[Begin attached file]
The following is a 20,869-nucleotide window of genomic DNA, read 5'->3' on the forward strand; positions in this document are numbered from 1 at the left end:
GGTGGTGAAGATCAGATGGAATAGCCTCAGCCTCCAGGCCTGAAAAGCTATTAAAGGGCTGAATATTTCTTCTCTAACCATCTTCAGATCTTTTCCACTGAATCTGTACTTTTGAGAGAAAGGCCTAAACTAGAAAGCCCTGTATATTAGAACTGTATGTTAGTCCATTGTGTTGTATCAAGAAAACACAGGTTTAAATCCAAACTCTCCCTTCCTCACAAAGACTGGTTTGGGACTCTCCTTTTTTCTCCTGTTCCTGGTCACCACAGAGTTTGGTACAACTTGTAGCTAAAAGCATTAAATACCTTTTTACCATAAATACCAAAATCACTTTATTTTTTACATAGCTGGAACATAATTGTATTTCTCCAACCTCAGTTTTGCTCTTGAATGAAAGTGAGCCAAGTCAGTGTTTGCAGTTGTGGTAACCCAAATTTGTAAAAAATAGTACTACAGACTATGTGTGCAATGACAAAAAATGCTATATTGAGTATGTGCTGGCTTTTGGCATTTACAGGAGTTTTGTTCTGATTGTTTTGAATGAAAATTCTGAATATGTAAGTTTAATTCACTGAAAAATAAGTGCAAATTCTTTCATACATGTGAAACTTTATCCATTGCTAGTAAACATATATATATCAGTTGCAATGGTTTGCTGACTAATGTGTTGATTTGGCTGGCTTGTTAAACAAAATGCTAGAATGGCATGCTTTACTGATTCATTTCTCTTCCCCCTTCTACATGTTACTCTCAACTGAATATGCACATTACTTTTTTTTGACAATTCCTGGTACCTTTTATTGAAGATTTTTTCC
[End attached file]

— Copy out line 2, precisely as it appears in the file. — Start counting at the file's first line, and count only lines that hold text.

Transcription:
GGTGGTGAAGATCAGATGGAATAGCCTCAGCCTCCAGGCCTGAAAAGCTATTAAAGGGCTGAATATTTCTTCTCTAACCATCTTCAGATCTTTTCCACTGAATCTGTACTTTTGAGAGAAAGGCCTAAACTAGAAAGCCCTGTATATTAGAACTGTATGTTAGTCCATTGTGTTGTATCAAGAAAACACAGGTTTAAATCCAAACTCTCCCTTCCTCACAAAGACTGGTTTGGGACTCTCCTTTTTTCTCCTGTTCCTGGTCACCACAGAGTTTGGTACAACTTGTAGCTAAAAGCATTAAATACCTTTTTACCATAAATACCAAAATCACTTTATTTTTTACATAGCTGGAACATAATTGTATTTCTCCAACCTCAGTTTTGCTCTTGAATGAAAGTGAGCCAAGTCAGTGTTTGCAGTTGTGGTAACCCAAATTTGTAAAAAATAGTACTACAGACTATGTGTGCAATGACAAAAAATGCTATATTGAGTATGTGCTGGCTTTTGGCATTTACAGGAGTTTTGTTCTGATTGTTTTGAATGAAAATTCTGAATATGTAAGTTTAATTCACTGAAAAATAAGTGCAAATTCTTTCATACATGTGAAACTTTATCCATTGCTAGTAAACATATATATATCAGTTGCAATGGTTTGCTGACTAATGTGTTGATTTGGCTGGCTTGTTAAACAAAATGCTAGAATGGCATGCTTTACTGATTCATTTCTCTTCCCCCTTCTACATGTTACTCTCAACTGAATATGCACATTACTTTTTTTTGACAATTCCTGGTACCTTTTATTGAAGATTTTTTCC